Marblehead Colonial Raised House

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Marblehead Summer House at 27 Front Street

The Marblehead Summer House is a house in Marblehead, Massachusetts, in the United States.

History[edit]

It is likely the oldest existing three-story structure in Marblehead, and shows signs that it was raised from one to three stories. It is currently an inn located in the historic district of Marblehead in the old water front area. There is evidence that the existing third story of the house was the original one-story structure on the property, built around 1717. Forty years earlier than the existing first and second stories of the house were constructed underneath it as it was lifted (raised) from the ground.

View from a 1914 postcard

Like many other of houses built in the area at the time, the roofs on this colonial post-and-beam was much more complex than modern roofs made with trusses, plywood and asphalt shingles. It was made with a superstructure of large, hand-hewed timbers joined together with long wooden spikes, purlins connected to the timbers, boards nailed on top of the purlins, and a covering of hundreds or thousands of handmade wooden shake shingles. This was a lengthy, difficult process which required a great deal of materials. Another reason it was preferable to raise the structure may have been that the posts in the existing structure could not be trusted to bear the weight of a second story built on top of it, especially if two new stories were to be added, as they appear to have been in this case, at what was once known as the “Samuel Glover Mansion”, now the “Marblehead Summer House”, at 27 Front Street, Marblehead, Massachusetts.

According to historical research done by Robert Booth, a noted area historian and Harvard graduate, the original structure was built by George Slocumb sometime prior to 1717.[1] No record of the construction itself has been found; however, the building and land was mortgaged October 30, 1717, to John Bowdoin, a merchant in Boston. This is the earliest known documentation of the structure. On March 15, 1720, Slocumb remortgaged to Bowdoin for 164 li (pounds).[2]

Slocumb was a “shoreman” (one involved in the curing, salting, drying and storage of fish) and a “joiner” (carpenter) by trade. On June 24, 1728, he sold the house to Bowdoin for 400 li.[3]

On September 8, 1756, Bowdoin’s heirs sold the premises for 70 li to Capt. Samuel Glover,[4] the brother of John Glover, who later became the famous General John Glover who, with his Marblehead men, ferried George Washington across the Delaware River to attack the Hessians during the revolutionary war. Samuel Glover was also a “cordwainer” (shoemaker), as were a lot of men in Marblehead. He served as a captain in the French and Indian War but was referred to as captain locally due to his position on ship. He was also licensed to sell liquor which was reserved for only those of good standing and reputation. He apparently acquired some degree of wealth between his shoe making, commanding ships, and selling rum.[5] At the time of Glover’s death in 1762, “his mansion house, warehouse and land, under and adjoining, situated in Marblehead” was valued at 400 li above his personal possessions.[6]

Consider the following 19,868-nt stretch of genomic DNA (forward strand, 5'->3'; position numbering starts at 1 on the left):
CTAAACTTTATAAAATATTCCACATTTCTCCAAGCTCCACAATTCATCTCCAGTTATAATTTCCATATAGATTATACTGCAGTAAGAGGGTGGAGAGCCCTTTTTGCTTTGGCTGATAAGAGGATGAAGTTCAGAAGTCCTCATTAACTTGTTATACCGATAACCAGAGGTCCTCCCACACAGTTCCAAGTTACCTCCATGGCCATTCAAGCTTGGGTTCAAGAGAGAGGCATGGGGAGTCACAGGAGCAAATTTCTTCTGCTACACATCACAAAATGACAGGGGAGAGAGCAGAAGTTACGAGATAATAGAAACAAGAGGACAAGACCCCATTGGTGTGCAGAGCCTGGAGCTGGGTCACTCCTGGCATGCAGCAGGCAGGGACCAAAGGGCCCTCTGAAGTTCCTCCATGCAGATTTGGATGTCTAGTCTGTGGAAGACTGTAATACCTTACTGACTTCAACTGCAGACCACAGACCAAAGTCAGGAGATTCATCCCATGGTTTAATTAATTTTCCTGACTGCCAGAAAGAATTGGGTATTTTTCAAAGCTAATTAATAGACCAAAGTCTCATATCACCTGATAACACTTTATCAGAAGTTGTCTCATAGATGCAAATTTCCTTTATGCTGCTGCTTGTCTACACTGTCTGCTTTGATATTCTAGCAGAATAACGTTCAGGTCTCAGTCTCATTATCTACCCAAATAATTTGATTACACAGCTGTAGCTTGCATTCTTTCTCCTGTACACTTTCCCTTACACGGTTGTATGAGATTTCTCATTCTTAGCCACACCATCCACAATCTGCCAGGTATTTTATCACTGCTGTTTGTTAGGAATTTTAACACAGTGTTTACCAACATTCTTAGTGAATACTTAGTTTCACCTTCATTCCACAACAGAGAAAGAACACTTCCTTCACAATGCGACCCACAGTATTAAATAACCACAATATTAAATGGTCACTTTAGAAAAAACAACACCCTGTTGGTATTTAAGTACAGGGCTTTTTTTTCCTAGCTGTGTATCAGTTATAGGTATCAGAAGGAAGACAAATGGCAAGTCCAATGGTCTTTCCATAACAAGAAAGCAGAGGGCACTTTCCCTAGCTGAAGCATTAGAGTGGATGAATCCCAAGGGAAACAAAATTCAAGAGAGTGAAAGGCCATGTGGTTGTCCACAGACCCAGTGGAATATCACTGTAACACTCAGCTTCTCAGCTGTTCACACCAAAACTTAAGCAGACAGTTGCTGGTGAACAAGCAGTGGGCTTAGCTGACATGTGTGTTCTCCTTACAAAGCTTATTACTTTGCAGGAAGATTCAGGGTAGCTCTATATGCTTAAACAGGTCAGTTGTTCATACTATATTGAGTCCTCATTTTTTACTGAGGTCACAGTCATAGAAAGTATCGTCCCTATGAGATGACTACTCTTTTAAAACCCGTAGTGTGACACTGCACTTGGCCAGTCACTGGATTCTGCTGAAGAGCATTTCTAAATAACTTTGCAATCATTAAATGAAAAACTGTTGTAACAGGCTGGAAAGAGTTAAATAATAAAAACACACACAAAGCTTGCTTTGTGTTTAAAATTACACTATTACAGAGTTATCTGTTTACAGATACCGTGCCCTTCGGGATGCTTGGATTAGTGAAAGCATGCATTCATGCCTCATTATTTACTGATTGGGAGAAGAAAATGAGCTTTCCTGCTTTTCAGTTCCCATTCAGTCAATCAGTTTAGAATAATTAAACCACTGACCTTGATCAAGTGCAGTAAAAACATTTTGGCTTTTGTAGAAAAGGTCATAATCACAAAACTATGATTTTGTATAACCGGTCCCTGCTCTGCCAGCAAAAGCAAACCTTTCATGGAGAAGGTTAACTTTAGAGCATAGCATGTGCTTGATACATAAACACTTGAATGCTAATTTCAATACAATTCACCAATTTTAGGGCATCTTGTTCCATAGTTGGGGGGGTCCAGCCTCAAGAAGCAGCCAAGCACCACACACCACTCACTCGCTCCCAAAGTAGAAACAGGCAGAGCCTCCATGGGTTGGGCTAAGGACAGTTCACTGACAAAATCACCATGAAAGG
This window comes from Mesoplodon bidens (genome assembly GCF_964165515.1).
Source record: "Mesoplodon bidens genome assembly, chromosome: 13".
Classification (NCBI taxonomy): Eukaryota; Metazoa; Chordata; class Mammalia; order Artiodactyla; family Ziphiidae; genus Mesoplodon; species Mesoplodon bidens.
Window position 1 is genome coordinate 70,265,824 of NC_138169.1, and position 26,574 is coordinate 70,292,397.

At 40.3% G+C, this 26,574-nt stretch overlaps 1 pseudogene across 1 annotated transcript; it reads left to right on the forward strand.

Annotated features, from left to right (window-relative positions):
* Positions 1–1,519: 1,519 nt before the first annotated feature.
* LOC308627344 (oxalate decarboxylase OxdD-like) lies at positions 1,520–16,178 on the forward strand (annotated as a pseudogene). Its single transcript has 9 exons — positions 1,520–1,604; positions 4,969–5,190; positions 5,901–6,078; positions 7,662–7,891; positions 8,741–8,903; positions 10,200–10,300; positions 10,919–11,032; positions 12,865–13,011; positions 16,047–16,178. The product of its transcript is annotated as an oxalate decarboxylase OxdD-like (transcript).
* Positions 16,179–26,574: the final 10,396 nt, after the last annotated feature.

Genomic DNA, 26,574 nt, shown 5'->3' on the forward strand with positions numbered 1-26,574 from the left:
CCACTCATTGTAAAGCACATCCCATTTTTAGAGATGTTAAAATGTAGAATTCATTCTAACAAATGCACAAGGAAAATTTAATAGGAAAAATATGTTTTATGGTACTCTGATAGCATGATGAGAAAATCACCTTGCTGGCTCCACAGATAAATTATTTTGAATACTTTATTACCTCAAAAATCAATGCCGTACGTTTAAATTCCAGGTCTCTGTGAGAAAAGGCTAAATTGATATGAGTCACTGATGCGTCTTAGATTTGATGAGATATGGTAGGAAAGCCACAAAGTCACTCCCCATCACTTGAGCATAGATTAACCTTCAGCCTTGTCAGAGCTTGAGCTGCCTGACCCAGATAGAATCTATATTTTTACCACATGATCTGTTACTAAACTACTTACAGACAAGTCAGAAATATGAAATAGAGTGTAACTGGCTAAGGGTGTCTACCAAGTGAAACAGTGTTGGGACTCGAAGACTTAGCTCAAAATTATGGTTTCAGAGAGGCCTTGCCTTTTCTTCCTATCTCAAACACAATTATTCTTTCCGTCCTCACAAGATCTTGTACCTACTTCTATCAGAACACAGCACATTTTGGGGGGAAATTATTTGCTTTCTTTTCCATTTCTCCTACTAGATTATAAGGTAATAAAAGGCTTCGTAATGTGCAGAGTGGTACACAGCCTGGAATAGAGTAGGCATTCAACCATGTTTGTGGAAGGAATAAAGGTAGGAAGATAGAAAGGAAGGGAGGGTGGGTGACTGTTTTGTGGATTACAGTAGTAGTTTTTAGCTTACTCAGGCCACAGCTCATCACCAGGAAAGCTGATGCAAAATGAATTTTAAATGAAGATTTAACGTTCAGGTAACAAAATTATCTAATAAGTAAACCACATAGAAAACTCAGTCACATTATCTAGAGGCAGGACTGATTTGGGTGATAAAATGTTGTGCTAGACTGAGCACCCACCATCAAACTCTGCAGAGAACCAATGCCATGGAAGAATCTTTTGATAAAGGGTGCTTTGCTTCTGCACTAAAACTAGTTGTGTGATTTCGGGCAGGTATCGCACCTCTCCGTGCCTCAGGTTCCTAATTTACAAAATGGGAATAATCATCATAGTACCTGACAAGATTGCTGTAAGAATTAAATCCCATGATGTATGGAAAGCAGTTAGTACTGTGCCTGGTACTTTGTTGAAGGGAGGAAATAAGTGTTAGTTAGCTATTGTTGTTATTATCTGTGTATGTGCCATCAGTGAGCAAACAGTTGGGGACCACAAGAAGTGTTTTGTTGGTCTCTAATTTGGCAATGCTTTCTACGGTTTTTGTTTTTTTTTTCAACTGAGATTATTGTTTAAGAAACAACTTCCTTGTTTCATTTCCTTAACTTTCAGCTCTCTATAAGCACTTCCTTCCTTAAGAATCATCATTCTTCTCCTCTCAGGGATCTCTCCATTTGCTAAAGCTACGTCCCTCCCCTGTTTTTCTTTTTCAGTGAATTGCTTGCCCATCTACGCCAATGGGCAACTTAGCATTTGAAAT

Around 1757 Glover had a three-story house constructed on the property, “his mansion house”, mentioned above. While Booth assumes Slocomb’s house was probably dilapidated by then, which it may have been, there is a good deal of physical evidence that the third floor of the current structure was built several years earlier than the first two floors and raised to its current location. Booth makes the following comment in his historical research of the property:

“Between making shoes, commanding vessels, and selling Rum, Capt. Glover achieved a fair degree of affluence, and in 1756 he decided to buy the old Slocumb house and land, undoubtedly with the intention of raising a fine new house for himself and his family. Perhaps it was completed in time for the birth of Samuel and Mary’s fifth child, Edmond, in the fall of 1757. At the time it was one of the largest and most modish houses in town, which then had very few three-story homes.”[5]

References[edit]

  1. ^ Essex Institutional Historical Collection,33.84
  2. ^ Essex Institutional Historical Collection,57.95.
  3. ^ Essex Institutional Historical Collection,102.271.
  4. ^ Essex Institutional Historical Collection,92.381.
  5. ^ a b Robert Booth, History of 27 Front St. Marblehead, Massachusetts, August 5, 1978.
  6. ^ Probate Court Appraisal date January 22, 1763, Essex Institutional Historical Collection, #11044.

External links[edit]

Coordinates: 42°30′12.00″N 70°50′58.04″W / 42.5033333°N 70.8494556°W / 42.5033333; -70.8494556